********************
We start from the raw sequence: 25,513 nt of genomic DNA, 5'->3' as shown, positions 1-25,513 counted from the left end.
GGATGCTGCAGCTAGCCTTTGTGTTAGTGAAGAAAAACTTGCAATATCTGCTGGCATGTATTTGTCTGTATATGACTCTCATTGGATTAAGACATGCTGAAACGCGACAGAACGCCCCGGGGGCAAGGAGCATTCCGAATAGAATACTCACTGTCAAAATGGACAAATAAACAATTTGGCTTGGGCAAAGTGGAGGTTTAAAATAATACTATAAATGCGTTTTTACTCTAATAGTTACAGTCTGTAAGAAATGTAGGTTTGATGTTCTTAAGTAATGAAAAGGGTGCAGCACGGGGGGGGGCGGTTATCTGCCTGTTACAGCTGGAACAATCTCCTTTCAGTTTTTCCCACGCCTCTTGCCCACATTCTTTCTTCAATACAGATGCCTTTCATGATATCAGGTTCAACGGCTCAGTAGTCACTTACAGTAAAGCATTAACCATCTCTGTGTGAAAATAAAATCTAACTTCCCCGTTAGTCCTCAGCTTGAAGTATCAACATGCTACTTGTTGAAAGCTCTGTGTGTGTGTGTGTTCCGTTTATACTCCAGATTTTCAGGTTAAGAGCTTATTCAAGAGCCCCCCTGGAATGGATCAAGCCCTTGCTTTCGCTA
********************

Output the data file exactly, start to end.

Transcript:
We start from the raw sequence: 25,513 nt of genomic DNA, 5'->3' as shown, positions 1-25,513 counted from the left end.
GGATGCTGCAGCTAGCCTTTGTGTTAGTGAAGAAAAACTTGCAATATCTGCTGGCATGTATTTGTCTGTATATGACTCTCATTGGATTAAGACATGCTGAAACGCGACAGAACGCCCCGGGGGCAAGGAGCATTCCGAATAGAATACTCACTGTCAAAATGGACAAATAAACAATTTGGCTTGGGCAAAGTGGAGGTTTAAAATAATACTATAAATGCGTTTTTACTCTAATAGTTACAGTCTGTAAGAAATGTAGGTTTGATGTTCTTAAGTAATGAAAAGGGTGCAGCACGGGGGGGGGCGGTTATCTGCCTGTTACAGCTGGAACAATCTCCTTTCAGTTTTTCCCACGCCTCTTGCCCACATTCTTTCTTCAATACAGATGCCTTTCATGATATCAGGTTCAACGGCTCAGTAGTCACTTACAGTAAAGCATTAACCATCTCTGTGTGAAAATAAAATCTAACTTCCCCGTTAGTCCTCAGCTTGAAGTATCAACATGCTACTTGTTGAAAGCTCTGTGTGTGTGTGTGTTCCGTTTATACTCCAGATTTTCAGGTTAAGAGCTTATTCAAGAGCCCCCCTGGAATGGATCAAGCCCTTGCTTTCGCTA